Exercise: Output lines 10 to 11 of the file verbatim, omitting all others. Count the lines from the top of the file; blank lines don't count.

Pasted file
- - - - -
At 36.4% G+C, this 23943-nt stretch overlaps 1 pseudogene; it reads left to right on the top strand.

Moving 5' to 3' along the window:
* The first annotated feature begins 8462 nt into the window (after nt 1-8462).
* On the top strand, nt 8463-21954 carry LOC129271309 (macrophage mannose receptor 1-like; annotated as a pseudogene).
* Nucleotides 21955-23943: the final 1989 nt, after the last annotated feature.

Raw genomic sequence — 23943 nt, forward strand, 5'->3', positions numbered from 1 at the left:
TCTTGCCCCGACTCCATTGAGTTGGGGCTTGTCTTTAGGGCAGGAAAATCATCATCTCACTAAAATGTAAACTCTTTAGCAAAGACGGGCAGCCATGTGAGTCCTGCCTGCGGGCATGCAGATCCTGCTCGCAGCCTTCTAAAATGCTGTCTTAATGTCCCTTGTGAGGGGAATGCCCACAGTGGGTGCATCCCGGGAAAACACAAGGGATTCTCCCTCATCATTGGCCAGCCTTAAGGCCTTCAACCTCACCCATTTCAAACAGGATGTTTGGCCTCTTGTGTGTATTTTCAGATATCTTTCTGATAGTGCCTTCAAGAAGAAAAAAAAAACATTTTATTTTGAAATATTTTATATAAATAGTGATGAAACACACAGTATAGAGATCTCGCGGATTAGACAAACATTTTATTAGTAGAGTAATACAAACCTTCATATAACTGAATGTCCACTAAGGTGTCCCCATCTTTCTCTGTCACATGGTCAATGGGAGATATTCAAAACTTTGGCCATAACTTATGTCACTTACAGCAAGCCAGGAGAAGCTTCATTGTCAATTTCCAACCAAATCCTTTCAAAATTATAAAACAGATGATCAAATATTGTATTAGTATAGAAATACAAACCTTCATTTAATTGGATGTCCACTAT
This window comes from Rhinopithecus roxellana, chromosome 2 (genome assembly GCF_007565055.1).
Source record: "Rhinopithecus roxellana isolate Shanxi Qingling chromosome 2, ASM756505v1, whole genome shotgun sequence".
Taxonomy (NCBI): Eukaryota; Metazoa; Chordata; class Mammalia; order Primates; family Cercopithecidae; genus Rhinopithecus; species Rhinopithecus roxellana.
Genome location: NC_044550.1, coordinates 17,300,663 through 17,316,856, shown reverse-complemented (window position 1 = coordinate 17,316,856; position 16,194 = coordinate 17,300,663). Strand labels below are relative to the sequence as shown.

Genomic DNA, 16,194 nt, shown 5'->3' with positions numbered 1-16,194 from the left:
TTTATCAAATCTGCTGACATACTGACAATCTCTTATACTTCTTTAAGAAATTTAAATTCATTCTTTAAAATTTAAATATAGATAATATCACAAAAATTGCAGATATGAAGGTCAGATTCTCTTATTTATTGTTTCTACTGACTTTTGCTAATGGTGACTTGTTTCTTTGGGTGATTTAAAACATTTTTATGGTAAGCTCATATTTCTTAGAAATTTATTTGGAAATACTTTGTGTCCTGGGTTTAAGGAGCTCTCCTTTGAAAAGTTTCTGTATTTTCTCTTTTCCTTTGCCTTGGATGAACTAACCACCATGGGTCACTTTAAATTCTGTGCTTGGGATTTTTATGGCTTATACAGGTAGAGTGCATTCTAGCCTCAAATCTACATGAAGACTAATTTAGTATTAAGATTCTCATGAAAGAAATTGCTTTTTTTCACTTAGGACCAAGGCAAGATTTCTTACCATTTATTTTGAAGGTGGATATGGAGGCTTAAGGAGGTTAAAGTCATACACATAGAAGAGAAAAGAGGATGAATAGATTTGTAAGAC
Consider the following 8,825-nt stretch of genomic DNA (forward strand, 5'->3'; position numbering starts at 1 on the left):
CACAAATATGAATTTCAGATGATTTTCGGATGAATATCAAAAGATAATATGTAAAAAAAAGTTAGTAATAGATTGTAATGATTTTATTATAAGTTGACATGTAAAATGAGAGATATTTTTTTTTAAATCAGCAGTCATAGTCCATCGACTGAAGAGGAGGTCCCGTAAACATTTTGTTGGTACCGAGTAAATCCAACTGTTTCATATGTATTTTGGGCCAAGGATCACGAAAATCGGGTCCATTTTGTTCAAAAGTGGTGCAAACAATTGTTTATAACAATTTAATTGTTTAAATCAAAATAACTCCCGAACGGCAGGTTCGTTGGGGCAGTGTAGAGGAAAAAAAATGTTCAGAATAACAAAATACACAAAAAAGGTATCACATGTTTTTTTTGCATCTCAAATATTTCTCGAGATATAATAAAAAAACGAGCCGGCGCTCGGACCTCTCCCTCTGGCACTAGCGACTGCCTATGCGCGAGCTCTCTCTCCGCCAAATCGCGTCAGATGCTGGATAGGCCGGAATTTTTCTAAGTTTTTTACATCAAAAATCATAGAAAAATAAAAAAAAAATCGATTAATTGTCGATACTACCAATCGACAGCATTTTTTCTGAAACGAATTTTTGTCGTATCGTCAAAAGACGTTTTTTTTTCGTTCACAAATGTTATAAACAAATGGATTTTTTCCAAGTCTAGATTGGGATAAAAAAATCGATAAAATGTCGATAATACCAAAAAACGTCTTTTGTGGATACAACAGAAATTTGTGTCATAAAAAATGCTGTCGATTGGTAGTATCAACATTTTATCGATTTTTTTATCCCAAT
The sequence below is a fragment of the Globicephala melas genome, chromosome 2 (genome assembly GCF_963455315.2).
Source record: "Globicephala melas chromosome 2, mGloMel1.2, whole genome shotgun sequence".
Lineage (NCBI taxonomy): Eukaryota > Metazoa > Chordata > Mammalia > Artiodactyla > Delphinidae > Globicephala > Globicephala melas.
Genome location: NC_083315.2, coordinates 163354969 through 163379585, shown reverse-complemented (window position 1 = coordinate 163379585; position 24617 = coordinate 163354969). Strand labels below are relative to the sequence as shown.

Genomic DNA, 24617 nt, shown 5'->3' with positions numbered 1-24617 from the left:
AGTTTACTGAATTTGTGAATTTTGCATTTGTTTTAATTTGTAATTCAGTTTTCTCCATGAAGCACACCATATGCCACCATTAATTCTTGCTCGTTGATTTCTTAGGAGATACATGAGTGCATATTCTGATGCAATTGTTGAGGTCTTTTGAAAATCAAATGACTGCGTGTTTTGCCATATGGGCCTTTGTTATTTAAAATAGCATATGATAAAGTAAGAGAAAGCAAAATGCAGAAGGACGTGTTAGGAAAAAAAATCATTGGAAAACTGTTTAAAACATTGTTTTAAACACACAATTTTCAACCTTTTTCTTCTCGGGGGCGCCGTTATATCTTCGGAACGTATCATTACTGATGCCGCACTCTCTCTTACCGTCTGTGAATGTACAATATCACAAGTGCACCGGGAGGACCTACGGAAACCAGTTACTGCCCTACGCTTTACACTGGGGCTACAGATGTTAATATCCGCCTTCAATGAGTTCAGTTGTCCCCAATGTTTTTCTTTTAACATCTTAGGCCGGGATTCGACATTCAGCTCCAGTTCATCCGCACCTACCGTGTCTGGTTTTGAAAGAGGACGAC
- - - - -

Taxonomy (NCBI): Eukaryota; Metazoa; Chordata; class Mammalia; order Primates; family Cercopithecidae; genus Rhinopithecus; species Rhinopithecus roxellana.
Genome location: NC_044550.1, coordinates 17,300,663 through 17,316,856, shown reverse-complemented (window position 1 = coordinate 17,316,856; position 16,194 = coordinate 17,300,663). Strand labels below are relative to the sequence as shown.